Halting, Altering and Agreeing

Southern University Law Review, Forthcoming

Univ. of San Francisco Law Research Paper No. 2010-31

48 Pages Posted: 15 Nov 2010 Last revised: 6 Dec 2010

Bruce M. Price

University of San Francisco - School of Law

Date Written: 2011

Abstract

Utilizing Felstiner, et al.’s Naming, Blaming and Claiming as a conceptual framework, I argue that the Chapter 11 bankruptcy process represents a dispute transformation mechanism. Disputes are transformed through a series of stages I call Halting, Altering and Agreeing. This transformative dispute process can be conceptualized as a form of disputing that accomplishes many of the goals of ADR, while avoiding the ideological and substantive critiques outlined by Harrington, Engle Merry, Yngvesson, and others. Finally, the development of this dispute mechanism is historically situated in light of the transition to the modern form of contract law and welfare state considerations as outlined by Collins’ corporatist model, Friedman’s conception of welfare state expansion being fueled by changes in legal culture and changing expectations of what government can do, and Kamenka and Tay’s notion of an emphasis on Gemeinschaft and bureaucratic administrative concerns.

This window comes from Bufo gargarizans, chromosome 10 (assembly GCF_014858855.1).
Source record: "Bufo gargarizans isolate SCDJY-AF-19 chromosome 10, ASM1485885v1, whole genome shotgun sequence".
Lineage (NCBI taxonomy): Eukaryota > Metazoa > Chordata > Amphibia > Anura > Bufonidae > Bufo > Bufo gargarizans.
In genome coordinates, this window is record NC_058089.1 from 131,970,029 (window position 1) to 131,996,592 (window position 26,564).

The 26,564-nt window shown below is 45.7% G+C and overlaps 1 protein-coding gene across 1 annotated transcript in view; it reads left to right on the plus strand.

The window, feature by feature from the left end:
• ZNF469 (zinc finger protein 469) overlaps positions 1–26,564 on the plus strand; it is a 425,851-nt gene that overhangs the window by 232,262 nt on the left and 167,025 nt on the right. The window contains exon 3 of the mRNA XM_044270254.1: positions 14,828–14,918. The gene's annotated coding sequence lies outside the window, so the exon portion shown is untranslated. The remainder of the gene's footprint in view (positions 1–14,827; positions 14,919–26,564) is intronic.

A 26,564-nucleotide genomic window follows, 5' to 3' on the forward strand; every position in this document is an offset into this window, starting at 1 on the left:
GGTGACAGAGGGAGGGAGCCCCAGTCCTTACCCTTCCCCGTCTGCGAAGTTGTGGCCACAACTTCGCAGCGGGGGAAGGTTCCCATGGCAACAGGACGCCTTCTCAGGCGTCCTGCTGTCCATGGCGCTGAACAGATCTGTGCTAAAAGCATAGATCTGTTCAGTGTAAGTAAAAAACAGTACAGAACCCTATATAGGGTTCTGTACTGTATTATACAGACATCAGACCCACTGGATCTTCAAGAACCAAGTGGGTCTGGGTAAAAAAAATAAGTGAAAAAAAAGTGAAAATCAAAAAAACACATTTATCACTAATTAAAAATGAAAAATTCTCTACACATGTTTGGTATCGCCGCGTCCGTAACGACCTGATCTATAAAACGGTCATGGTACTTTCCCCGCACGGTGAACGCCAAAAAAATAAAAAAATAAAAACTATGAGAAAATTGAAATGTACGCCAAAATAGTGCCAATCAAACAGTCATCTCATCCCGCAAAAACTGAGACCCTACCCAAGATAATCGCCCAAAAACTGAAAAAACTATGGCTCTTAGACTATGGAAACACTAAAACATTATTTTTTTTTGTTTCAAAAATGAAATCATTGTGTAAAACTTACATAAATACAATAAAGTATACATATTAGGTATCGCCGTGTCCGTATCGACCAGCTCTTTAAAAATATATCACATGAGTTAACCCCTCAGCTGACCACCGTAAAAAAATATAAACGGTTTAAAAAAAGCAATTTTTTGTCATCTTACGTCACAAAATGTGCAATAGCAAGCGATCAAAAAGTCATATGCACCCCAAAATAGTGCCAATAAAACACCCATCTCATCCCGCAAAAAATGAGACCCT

Keywords: Chapter 11, Bankruptcy, Dispute Transformation

Suggested Citation

Price, Bruce M., Halting, Altering and Agreeing (2011). Southern University Law Review, Forthcoming; Univ. of San Francisco Law Research Paper No. 2010-31. Available at SSRN: https://ssrn.com/abstract=1709735

Bruce M. Price (Contact Author)

University of San Francisco - School of Law ( email )

2130 Fulton Street
San Francisco, CA 94117
United States
4154225198 (Phone)

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